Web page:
Joke of the Day: WMC security guard uses dad jokes to coax smiles from patients and employees
By Kristy Bleizeffer Oct 12, 2016
Whenever Peter McDaniels wears his uniform, he tucks a small worn notebook into his left breast pocket. On one page, hand printed in blue ink, is a quote he once read on Facebook and doesn’t want to forget:
“Sometimes we don’t know what we are capable of until someone comes along and shows us. Positive thought enables us to shape our world. A smile everyday spreads joy like wildfire. Laughter is contagious. Spread joy wherever you go.”
People often talk about words to live by. McDaniels actually follows through. The Wyoming Medical Center security guard with the sculpted mustache is known for his “joke of the day,” a zingy one- or two-liner lobbed at patients and coworkers as they pass him in the halls during his rounds.
If you’ve heard one, you already know: His punch lines are groaners. The kind you should have figured out before he told you, and then make you roll your eyes once you “get” the joke. He admits they "can get pretty corny.”
He’s a dad; He tells dad jokes.
Have you ever seen an elephant hiding in a tree? Me neither. They’re really good at it.
An Irishman walks out of a pub … Get it? Irishmen never walk OUT of pubs.
Eagles may soar … But weasels don’t get sucked up into jet engines.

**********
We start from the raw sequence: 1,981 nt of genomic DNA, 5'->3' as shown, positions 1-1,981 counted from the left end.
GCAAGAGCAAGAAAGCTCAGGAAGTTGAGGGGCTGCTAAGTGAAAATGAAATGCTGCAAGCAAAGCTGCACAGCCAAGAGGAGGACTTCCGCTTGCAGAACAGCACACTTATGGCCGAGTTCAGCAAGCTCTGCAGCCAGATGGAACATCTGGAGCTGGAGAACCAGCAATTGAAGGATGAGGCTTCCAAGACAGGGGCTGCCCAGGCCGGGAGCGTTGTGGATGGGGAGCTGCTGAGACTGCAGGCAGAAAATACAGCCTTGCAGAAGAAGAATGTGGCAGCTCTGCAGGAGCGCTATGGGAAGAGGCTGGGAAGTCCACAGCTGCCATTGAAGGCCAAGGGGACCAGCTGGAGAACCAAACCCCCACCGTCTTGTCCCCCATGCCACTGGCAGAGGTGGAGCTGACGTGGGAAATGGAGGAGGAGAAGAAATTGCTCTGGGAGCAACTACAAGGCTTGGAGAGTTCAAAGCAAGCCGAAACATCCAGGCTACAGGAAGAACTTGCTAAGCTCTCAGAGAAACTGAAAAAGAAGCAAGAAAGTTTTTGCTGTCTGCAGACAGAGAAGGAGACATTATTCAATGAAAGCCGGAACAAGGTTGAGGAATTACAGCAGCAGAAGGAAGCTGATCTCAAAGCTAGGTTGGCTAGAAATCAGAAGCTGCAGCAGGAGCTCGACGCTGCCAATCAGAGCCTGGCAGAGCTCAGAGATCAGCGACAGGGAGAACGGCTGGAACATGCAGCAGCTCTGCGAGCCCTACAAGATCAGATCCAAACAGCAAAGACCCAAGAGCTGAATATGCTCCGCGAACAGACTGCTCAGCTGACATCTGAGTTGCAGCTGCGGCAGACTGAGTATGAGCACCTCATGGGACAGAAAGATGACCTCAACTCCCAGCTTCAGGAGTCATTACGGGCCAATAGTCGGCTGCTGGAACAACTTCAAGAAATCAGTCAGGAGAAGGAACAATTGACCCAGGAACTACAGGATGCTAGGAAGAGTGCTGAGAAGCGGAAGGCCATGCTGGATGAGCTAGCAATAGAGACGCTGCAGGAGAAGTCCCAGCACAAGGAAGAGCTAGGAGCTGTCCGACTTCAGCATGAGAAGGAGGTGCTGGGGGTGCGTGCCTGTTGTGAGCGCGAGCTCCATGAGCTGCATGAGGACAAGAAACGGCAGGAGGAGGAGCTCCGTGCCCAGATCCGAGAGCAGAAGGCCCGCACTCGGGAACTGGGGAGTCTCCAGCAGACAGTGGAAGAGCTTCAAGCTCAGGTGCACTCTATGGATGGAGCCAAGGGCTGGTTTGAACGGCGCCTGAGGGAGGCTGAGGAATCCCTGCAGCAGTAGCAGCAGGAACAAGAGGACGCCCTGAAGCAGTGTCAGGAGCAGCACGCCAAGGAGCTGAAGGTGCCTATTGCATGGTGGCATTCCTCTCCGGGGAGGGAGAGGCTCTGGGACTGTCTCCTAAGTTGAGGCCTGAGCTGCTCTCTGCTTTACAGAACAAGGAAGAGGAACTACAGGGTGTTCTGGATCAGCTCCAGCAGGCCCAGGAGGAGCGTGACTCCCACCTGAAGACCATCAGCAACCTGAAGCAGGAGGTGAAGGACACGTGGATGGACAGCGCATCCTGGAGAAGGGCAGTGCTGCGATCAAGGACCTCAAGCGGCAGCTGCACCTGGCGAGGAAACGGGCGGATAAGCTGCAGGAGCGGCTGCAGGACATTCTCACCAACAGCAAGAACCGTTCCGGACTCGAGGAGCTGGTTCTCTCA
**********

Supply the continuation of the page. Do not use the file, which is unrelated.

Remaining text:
He writes them each night before his shift, thinking about what would make his own three children laugh. Each joke must follow three rules:
- It must make him chuckle.
- It must be clean.
- It must be short.
“If it makes me chuckle, I figure it will make other people chuckle. I know it’s got to be clean, ‘cause this is a hospital. And I just think of short little quips that are easy enough to say as I’m walking by,” he said. “That way, I can do my job, but I can still get people to smile just a little.”
He got the idea from making rounds in the Emergency Department and the third floor, home to the Intensive Care Unit. There, we treat our sickest patients: Those who came in unexpectedly or who are hanging by a thread. As someone who is not in the clinical side of medicine, isn’t used to seeing families and friends solemnly waiting for news, any news, about their loved ones in the hospital beds. He felt sad for those waiting for whatever came next, and he remembered the quote he carries in his breast pocket.
“My whole thought is if I can make people laugh, if I can get them to smile just a little, I’ve made their day that much better,” he said.
Some patients and families, especially if they’ve been in the hospital for a few days, start to look for him so they can get the joke of the day. McDaniels swears a few ladies in the Conwell Building across the street get disappointed if he doesn’t swing by. Some people groan. Most smile.
“That’s all I want to do,” he said. “Try it. See what happens. Because, seriously, it changes your entire day.”